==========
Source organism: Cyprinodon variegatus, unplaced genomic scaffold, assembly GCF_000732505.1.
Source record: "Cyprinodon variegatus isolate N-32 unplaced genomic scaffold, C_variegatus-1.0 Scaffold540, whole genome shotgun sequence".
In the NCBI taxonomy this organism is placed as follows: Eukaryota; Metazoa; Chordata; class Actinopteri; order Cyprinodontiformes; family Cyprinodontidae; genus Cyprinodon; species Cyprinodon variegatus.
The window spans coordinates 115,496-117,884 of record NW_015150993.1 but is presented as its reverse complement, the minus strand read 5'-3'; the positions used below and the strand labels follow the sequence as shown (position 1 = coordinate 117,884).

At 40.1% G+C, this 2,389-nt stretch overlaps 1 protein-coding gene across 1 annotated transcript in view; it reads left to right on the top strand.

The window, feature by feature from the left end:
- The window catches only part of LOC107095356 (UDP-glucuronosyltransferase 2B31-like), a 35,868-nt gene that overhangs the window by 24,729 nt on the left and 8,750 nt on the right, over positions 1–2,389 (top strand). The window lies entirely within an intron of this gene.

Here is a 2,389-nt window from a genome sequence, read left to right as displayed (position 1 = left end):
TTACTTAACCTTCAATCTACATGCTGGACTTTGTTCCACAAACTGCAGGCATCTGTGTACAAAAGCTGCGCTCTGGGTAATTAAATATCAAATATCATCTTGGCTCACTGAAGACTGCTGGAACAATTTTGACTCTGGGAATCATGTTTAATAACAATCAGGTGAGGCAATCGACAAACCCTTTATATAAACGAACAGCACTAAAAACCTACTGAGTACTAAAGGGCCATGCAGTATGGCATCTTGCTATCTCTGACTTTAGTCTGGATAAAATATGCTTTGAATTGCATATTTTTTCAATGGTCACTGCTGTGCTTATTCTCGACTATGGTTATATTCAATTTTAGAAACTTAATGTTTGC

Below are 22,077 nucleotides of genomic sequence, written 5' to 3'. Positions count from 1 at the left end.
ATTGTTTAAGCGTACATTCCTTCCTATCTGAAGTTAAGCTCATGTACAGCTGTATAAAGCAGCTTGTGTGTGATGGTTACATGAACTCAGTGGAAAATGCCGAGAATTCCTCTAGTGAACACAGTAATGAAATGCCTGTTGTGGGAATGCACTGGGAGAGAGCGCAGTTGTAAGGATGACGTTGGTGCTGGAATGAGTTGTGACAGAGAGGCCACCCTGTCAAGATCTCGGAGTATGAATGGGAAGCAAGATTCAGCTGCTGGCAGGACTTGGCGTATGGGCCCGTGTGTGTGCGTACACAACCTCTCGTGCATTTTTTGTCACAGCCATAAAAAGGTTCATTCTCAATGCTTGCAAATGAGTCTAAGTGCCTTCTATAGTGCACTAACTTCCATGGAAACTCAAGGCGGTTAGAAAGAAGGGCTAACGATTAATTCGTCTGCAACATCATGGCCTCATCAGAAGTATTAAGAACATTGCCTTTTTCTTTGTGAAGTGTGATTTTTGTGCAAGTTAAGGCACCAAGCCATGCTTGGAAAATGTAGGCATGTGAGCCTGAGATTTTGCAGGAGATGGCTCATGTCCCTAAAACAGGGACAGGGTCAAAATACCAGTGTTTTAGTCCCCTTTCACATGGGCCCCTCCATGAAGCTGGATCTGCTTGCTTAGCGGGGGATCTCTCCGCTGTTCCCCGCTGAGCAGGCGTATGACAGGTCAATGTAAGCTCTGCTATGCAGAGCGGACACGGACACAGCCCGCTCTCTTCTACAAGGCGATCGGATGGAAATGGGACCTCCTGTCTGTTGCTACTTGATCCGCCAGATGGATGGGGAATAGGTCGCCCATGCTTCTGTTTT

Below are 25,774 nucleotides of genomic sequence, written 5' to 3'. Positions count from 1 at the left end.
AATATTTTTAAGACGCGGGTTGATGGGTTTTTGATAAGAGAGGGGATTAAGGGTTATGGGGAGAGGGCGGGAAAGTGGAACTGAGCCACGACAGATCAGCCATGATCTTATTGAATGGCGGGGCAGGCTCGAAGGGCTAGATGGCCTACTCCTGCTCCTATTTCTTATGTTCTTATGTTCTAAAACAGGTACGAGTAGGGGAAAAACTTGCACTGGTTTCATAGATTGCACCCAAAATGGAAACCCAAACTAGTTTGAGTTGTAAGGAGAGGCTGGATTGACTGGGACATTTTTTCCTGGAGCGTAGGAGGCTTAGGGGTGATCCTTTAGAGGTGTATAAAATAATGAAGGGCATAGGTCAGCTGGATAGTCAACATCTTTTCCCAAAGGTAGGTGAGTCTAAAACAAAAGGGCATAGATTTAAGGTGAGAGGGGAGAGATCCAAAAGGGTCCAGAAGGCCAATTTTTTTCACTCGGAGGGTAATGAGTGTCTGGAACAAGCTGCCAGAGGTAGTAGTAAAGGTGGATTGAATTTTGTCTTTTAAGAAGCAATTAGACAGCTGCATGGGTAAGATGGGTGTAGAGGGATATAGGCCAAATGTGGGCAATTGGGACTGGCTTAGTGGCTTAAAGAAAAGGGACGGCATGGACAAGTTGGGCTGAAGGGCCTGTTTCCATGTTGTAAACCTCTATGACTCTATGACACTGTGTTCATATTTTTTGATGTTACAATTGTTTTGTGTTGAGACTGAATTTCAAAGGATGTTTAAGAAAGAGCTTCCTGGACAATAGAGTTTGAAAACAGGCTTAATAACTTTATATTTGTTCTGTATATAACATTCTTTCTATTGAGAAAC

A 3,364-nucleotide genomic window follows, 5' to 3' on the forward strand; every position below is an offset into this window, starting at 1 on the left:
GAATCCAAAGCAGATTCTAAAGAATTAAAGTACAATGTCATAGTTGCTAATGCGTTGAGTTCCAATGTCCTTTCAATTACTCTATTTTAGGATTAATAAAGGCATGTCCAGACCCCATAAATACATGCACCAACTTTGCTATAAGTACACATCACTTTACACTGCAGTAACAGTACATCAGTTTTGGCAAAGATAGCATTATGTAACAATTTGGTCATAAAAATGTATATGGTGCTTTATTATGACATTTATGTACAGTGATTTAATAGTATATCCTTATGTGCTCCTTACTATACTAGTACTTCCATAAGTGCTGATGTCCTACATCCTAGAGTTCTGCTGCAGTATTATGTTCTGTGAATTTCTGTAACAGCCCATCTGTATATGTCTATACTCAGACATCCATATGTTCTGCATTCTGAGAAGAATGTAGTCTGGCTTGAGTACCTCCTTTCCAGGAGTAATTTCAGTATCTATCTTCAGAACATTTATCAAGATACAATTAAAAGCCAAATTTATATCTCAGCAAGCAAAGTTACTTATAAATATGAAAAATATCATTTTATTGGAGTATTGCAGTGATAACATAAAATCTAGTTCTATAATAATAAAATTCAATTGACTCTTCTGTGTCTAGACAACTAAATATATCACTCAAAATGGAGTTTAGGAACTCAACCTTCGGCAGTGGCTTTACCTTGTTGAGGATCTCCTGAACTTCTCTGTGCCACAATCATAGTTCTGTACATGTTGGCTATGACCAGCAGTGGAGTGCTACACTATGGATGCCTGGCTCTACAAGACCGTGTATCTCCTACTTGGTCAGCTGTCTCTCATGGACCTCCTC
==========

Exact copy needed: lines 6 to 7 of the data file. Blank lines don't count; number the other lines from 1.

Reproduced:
The window, feature by feature from the left end:
- The window catches only part of LOC107095356 (UDP-glucuronosyltransferase 2B31-like), a 35,868-nt gene that overhangs the window by 24,729 nt on the left and 8,750 nt on the right, over positions 1–2,389 (top strand). The window lies entirely within an intron of this gene.